Chapter Contents Previous Next
 Multivariate Analyses

## Principal Component Plots

You can use principal component analysis to transform the Y variables into a smaller number of principal components that account for most of the variance of the Y variables. The plots of the first few components can reveal useful information about the distribution of the data, such as identifying different groups of the data or identifying observations with extreme values (possible outliers).

You can request a plot of the first two principal components or the first three principal components from the Principal Components Options dialog, shown in Figure 40.6, or from the Graphs menu, shown in Figure 40.34. Select Principal Components from the Graphs menu to display the Principal Component Plots dialog.

Figure 40.36: Principal Component Plots Dialog

In the dialog, you choose a principal component scatter plot (Scatter Plot), a principal component biplot with standardized Y variables (Biplot (Std Y)), or a principal component biplot with centered Y variables (Biplot (Raw Y)).

A biplot is a joint display of two sets of variables. The data points are first displayed in a scatter plot of principal components. With the approximated Y variable axes also displayed in the scatter plot, the data values of the Y variables are graphically estimated.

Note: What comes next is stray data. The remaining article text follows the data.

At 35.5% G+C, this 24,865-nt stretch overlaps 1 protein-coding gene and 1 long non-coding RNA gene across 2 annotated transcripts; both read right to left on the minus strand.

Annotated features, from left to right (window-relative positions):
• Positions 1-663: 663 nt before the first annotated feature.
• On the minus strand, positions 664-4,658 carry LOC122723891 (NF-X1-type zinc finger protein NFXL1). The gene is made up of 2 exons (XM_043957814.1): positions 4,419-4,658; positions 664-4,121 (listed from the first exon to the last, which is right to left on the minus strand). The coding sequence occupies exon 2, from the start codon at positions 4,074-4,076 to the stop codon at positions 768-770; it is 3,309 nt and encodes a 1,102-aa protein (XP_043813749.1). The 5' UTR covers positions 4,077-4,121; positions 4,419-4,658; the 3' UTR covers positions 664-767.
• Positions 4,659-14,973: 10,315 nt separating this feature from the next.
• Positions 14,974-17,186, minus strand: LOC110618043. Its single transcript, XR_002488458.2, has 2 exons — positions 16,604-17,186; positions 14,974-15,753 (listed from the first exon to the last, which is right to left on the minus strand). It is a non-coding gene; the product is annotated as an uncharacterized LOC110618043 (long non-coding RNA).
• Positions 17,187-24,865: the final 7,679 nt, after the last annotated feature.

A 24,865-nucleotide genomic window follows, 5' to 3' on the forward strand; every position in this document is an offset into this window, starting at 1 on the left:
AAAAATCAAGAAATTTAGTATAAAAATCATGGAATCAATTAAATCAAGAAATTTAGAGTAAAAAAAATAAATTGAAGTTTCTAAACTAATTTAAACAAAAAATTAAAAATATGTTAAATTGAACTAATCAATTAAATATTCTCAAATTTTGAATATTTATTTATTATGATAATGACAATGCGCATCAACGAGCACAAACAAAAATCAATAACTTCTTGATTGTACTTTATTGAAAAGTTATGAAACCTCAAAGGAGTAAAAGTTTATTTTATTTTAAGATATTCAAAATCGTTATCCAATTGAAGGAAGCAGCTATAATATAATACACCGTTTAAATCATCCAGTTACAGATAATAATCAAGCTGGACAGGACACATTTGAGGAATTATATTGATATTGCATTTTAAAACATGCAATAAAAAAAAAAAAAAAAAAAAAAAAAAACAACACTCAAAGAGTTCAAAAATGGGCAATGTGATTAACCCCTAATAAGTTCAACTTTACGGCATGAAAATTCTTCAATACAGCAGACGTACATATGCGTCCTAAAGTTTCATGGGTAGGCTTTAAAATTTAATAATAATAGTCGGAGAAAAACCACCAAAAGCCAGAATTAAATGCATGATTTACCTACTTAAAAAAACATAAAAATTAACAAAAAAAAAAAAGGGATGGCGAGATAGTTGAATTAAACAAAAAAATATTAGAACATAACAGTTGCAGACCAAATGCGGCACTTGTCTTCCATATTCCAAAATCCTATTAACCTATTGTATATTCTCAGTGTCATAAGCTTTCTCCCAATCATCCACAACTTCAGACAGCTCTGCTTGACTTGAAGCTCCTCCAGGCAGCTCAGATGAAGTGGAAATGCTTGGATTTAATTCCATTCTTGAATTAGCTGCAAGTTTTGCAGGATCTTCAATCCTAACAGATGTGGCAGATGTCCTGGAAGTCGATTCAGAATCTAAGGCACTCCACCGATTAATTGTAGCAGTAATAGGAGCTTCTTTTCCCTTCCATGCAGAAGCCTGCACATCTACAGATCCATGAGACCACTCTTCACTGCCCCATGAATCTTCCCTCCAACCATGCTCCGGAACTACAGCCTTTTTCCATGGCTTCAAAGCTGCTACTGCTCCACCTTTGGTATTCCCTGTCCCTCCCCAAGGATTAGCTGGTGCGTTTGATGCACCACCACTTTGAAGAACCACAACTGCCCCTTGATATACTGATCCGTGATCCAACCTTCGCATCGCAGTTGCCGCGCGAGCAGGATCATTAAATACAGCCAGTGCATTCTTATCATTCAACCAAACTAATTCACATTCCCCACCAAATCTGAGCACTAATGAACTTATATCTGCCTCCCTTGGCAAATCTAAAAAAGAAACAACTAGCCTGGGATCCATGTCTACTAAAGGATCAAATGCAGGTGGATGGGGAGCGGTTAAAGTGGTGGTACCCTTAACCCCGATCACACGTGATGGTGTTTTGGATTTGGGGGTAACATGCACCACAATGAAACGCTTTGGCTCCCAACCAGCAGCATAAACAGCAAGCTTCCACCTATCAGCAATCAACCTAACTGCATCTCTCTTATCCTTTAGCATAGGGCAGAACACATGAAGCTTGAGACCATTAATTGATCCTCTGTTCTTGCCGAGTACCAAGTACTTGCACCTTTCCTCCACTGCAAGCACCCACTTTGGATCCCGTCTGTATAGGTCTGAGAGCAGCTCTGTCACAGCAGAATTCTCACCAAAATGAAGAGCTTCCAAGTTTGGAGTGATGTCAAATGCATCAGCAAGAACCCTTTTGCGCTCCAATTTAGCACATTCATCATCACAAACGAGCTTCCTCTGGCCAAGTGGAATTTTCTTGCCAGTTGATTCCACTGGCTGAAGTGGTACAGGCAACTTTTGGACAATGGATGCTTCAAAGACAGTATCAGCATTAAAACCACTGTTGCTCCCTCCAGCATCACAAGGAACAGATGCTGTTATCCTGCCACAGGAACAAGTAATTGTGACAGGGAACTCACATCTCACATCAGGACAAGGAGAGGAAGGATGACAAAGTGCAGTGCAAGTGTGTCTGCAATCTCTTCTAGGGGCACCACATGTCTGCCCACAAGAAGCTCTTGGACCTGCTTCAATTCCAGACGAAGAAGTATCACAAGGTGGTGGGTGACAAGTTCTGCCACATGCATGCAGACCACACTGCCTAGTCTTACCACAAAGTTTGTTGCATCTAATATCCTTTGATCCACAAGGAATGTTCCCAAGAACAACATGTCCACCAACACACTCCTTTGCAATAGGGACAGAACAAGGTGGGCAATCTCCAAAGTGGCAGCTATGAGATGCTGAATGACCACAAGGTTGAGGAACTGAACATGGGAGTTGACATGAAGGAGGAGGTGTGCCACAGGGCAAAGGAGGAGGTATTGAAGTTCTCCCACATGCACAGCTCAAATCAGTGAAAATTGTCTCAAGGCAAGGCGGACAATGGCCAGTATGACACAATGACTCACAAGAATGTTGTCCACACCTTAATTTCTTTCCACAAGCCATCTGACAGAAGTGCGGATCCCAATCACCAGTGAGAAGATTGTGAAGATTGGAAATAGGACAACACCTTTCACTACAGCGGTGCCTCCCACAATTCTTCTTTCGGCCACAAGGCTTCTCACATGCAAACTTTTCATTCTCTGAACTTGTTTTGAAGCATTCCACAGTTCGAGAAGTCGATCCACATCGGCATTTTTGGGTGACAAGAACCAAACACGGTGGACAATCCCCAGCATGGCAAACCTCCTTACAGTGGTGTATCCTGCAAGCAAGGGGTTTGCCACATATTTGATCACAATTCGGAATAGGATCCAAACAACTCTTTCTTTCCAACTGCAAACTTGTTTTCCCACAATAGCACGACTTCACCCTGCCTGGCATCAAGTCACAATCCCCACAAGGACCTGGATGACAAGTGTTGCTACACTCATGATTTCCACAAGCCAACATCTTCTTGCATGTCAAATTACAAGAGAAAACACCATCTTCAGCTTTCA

The Y variable axes are generated from the regression coefficients of the Y variables on the principal components. The lengths of the axes are approximately proportional to the standard deviations of the variables. A closer parallel between a Y variable axis and a principal component axis indicates a higher correlation between the two variables.

For a Y variable Y1, the Y1 variable value of a data point y in a principal component biplot is geometrically evaluated as follows:

• A perpendicular is dropped from point y onto the Y1 axis.
• The distance from the origin to this perpendicular is measured.
• The distance is multiplied by the length of the Y1 axis; this gives an approximation of the Y1 variable value for point y.

Two sets of variables are used in creating principal component biplots. One set is the Y variables. Either standardized or centered Y variables are used, as specified in the Principal Component Plots dialog, shown in Figure 40.36.

The other set is the principal component variables. These variables have variances either equal to one or equal to corresponding eigenvalues. You specify the principal component variable variance in the Multivariate Method Options dialog, shown in Figure 40.3.

 Note A biplot with principal component variable variances equal to one is called a GH' biplot, and a biplot with principal component variable variances equal to corresponding eigenvalues is called a JK' biplot.

A biplot is a useful tool for examining data patterns and outliers. Figure 40.37 shows a biplot of the first two principal components from the correlation matrix and a rotating plot of the first three principal components. The biplot shows that the variable SEPALWID (highlighted axis) has a moderate negative correlation with PCR1 and a high correlation with PCR2.

Figure 40.37: Principal Component Plots

 Chapter Contents Previous Next Top